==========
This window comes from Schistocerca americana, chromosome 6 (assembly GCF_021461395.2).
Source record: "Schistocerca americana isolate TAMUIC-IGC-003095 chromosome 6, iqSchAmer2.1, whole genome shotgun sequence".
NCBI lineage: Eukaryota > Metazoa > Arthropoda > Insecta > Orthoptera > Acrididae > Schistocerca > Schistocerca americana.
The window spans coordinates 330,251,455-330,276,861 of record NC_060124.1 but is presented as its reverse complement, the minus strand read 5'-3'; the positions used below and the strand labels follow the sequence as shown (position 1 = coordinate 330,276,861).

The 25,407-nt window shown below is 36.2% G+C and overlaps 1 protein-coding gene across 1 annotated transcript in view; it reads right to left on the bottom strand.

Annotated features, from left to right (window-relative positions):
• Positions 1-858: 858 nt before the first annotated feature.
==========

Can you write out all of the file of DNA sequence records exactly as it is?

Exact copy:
This window comes from Schistocerca americana, chromosome 6 (assembly GCF_021461395.2).
Source record: "Schistocerca americana isolate TAMUIC-IGC-003095 chromosome 6, iqSchAmer2.1, whole genome shotgun sequence".
NCBI lineage: Eukaryota > Metazoa > Arthropoda > Insecta > Orthoptera > Acrididae > Schistocerca > Schistocerca americana.
The window spans coordinates 330,251,455-330,276,861 of record NC_060124.1 but is presented as its reverse complement, the minus strand read 5'-3'; the positions used below and the strand labels follow the sequence as shown (position 1 = coordinate 330,276,861).

The 25,407-nt window shown below is 36.2% G+C and overlaps 1 protein-coding gene across 1 annotated transcript in view; it reads right to left on the bottom strand.

Annotated features, from left to right (window-relative positions):
• Positions 1-858: 858 nt before the first annotated feature.